Does React convert Object to JSON(string) sometimes?

I was following a tutorial and trying to do the next task before the tutor does it, but I made a mistake and discovered something.

In JS, {} !== {}, but it looks like that’s not the case with useState, hook, react or so.

Here is a snippet of what I wrote:

 const renderedOptions =, index) => {

// but my code still works
selected and option are both objects 
    if (selected === option) return; // {} !== {} 

// instead of 
  if (selected.value === option.value) return;
    return (
        onClick={() => {

So, why is {} === {} in the code above?

See the full code

let obja = {a: 'a'}
let objb = {b: 'b'}
let objc = objb;
// and now see:
objb === obja; // false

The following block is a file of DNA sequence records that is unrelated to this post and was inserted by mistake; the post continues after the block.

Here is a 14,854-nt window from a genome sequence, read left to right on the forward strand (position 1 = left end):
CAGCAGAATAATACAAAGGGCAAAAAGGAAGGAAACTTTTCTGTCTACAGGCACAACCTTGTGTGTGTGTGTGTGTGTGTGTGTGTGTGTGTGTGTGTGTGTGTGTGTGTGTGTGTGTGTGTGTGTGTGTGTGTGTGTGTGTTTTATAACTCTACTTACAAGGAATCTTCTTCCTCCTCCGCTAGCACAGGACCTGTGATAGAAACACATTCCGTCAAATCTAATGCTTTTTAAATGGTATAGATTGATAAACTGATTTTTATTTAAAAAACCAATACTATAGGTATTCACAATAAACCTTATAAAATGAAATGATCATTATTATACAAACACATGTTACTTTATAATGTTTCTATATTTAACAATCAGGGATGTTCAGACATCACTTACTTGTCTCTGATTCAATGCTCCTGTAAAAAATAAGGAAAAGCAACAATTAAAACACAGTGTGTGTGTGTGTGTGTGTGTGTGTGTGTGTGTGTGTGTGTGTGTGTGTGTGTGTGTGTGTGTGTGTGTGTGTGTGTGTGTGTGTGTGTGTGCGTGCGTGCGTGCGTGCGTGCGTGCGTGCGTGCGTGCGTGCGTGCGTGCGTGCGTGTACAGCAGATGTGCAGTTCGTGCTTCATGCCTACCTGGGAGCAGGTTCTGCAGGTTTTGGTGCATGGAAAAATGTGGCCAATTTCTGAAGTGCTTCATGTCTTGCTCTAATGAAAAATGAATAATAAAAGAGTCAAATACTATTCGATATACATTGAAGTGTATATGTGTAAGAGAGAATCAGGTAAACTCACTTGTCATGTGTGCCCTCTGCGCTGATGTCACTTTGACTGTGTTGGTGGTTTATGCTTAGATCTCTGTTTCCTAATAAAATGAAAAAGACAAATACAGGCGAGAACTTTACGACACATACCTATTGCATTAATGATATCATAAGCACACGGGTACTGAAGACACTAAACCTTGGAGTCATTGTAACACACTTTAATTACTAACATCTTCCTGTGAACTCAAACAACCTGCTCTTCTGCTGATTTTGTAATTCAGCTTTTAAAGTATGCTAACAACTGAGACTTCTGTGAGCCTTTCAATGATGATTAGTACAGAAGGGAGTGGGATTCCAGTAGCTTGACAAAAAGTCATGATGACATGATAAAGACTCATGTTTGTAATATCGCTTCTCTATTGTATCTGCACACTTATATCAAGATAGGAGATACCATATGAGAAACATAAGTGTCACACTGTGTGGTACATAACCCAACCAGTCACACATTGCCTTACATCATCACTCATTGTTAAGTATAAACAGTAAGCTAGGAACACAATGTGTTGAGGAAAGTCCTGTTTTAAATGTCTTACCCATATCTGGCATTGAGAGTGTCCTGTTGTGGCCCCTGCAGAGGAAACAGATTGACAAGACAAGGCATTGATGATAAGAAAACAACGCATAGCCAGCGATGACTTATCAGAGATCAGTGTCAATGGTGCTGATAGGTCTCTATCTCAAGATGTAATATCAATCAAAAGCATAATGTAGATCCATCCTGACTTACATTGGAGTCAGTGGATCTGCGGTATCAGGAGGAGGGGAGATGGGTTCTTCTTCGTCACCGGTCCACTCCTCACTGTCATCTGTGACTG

obja === objc; // false
// but...
objb === objc; // true

and why the last one is true? well, the two variables point to the same object, as with objc = objb, the two variables point to the same place in the memory.

can something like that be happening here?

1 Like

Right, this is confusing to the uninitiated, but when you compare reference types (objects, arrays, functions, etc…) you are not comparing the value, but the reference, or the memory address where the values are stored.

So, in ieahleen’s last example, you are seeing if they point to the same place in memory, which they do. For the expression:

{} === {}; // false

JS is creating two brand new empty objects with different references. The fact that they contain the same (lack of) data is irrelevant - all JS cares about (for this simple comparison) is if they point to the same location in memory. But we can’t interpret that to mean that two object references can never be equal. For example:

const myObj = { howdy: 'there' };
myObj === myObj; // true

The fact that they have the same data isn’t even considered, just the reference.

Yes, it’s a little confusing, but it will make more sense in time.

1 Like

I know this thing, but couldn’t think to that extent.
Thanks so much @ilenia @kevinSmith

1 Like